4.4 A Paradoxical Game of Mutual Manipulation?
How much do patterns of thinking change because of the language game? How much are people’s worldviews affected? Such questions are difficult to quantify and know the answer to, but as Link (2013) points out, what we do know at least, is that the whole system of “thought reform” in China has always assumed that there are effects (p. 291). Based on this discourse analysis, one could argue that this assumed effect is only partly true in the film. There is no doubt that Mao’s official language depicted in the film exerts a pervasive and invasive power that impacts the ordinary people’s daily lives by impelling them to conform with the version of truths created by the state. As seen, Fugui and the other characters show a conscious yet normalized adaptability to the increasingly intensified bifurcation and language game – which is a significant part carrying the story of Fugui and his unwavering will to live.
However, we are able to detect the character’s adaptability, precisely because we also witness explicit actions, attitudes and comments of their own that are undyed by Mao’s red rhetoric. The film’s third-person narration creates an omniscient, “objective” narrative that underscores Zhang Yimou’s aim to tell the story without any ulterior motive of being critical (Gateward, 2001, p. 59) – thus presents a diversity of people’s realities. Nevertheless, against the backdrop of this term paper’s concern about political language, it is clear that there is a bias in the narration whereby (socio-political) history is secondary while the individual and the family are primary (p. 57). This is underscored by how the film depicts the practices of language bifurcation between a generalized version of Mao’s official language and the characters’ personalized ordinary languages. Furthermore, the depiction downplays the central trait of formalization in Mao’s official language, and also dims – very consciously so by Zhang Yimou (p. 58) – the sense of severity linked to the Cultural Revolution. This is done not only through tragicomedy, but also by the absence of any critical remarks toward the dire circumstances that the characters face or the ones accountable for their sufferings.
The film also depicts a pragmatic attitude towards the language bifurcation. Overall, Fugui and the other characters do not oppose to the language game, but simply adapt and play along to achieve what they want – which sometimes could be specific things, such as attaining an experienced doctor, and sometimes more general objectives, such as to continue to live, striving for life to get better and better. By depicting the pragmatic practices of language bifurcation, the film underlines the individual and personal beliefs, thus adds to a paradox to the language game in which the players seem to have cracked the code; they show the ability to distinguish between what is true and what is useful to say, thus both the state and the involuntary players get to manipulate language to get what they want.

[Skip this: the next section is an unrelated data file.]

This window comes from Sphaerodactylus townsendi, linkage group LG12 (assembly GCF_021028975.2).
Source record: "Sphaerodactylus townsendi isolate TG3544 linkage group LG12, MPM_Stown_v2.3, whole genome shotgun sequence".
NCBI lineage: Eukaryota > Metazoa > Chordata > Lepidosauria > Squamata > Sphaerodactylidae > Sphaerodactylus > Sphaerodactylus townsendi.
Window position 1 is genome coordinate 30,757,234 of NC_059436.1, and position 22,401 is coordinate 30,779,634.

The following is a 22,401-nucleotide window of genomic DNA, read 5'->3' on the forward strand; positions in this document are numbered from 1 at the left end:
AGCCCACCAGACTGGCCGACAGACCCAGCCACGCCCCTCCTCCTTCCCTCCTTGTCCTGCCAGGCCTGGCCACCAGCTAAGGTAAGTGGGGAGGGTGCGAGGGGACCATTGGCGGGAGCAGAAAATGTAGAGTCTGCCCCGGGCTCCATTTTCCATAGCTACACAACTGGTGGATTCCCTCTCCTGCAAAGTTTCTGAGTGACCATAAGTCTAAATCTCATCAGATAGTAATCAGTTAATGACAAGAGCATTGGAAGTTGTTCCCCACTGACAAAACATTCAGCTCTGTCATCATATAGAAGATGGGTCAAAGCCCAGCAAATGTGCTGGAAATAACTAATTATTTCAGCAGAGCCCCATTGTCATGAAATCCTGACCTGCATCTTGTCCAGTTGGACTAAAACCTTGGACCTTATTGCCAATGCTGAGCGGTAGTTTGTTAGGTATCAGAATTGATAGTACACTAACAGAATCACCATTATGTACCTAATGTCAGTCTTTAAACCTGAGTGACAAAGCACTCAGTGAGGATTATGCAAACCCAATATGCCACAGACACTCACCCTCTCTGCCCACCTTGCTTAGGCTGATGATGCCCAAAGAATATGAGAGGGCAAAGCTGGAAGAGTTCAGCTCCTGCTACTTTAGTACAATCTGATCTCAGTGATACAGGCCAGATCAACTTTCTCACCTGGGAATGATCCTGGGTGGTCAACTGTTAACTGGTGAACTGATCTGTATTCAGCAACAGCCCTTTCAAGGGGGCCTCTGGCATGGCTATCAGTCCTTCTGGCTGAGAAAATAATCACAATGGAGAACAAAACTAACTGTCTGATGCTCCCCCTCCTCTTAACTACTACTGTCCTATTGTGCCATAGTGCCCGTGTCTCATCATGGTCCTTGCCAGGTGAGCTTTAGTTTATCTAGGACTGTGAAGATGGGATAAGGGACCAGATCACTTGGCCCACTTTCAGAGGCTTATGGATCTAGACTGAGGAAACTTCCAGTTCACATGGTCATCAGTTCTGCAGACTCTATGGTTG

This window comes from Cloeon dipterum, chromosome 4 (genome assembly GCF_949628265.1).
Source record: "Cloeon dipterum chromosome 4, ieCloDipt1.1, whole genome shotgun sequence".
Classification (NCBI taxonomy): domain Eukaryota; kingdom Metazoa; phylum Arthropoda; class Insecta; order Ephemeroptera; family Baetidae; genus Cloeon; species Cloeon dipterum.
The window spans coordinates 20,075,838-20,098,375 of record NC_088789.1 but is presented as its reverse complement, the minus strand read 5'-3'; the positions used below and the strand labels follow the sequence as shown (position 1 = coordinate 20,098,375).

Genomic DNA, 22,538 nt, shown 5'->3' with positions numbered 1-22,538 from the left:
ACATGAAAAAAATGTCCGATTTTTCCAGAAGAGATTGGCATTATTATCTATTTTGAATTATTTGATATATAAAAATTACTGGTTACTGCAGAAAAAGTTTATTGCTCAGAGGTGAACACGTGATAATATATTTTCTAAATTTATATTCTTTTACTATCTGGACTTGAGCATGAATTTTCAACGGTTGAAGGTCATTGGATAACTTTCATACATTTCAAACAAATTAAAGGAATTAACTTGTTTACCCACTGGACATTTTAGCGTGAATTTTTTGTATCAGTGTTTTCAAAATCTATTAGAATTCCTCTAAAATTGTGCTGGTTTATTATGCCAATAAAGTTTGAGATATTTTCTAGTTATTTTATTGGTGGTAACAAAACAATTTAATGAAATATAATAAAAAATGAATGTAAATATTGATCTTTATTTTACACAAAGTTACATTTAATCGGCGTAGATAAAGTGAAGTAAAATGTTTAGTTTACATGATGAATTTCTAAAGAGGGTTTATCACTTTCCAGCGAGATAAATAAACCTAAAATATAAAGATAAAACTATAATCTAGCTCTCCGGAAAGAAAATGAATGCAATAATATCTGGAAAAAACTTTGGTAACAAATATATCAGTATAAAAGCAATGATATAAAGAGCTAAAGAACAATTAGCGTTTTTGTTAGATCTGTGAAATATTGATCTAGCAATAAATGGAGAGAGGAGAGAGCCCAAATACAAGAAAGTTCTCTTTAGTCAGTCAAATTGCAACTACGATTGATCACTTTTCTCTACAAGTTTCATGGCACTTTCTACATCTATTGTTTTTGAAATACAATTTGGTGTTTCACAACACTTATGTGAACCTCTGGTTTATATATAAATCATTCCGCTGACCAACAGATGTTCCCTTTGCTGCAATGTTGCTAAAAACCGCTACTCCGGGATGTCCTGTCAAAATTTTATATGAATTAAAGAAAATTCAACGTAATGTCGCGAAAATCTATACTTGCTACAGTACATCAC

This conforms with Link’s (2013) assertion that Chinese people have indeed used adaptation more than resistance in response to their government’s political use of language (p. 321); they have found ways to adjust to the language game, defend themselves within it, and use it to advance their own interests (p. 322). Thus, in regards to the discourse of language bifurcation and political language in general, the film in its entirety reflects a reality in which the ordinary people are victorious in terms of retaining their beliefs by discovering the practice of mutual manipulation of the official language in the involuntary language game; having no other choice but to earnestly learn the rules of the games, once learned, however, they play by the rules in accordance with their own goals and beliefs.
The aim of this assignment has been to create an enlightening connection between the film, To Live and the concept of language bifurcation, making this an interesting case to illustrate the power and possible impacts of political language.
In conclusion, this limited term paper and its analytical findings have substantiated my hypothesis by asserting that in exchange for downplaying the severity and criticism of the intense Maoist circumstances, the film depicts the practices of language bifurcation from a humane lens that empower the individual with agency to pursue their personal beliefs and allow for a pragmatic attitude and approach to the imposed language game. As such, although somewhat biased in its narration, the film raises some weaknesses and limitations to the power and impacts of official language.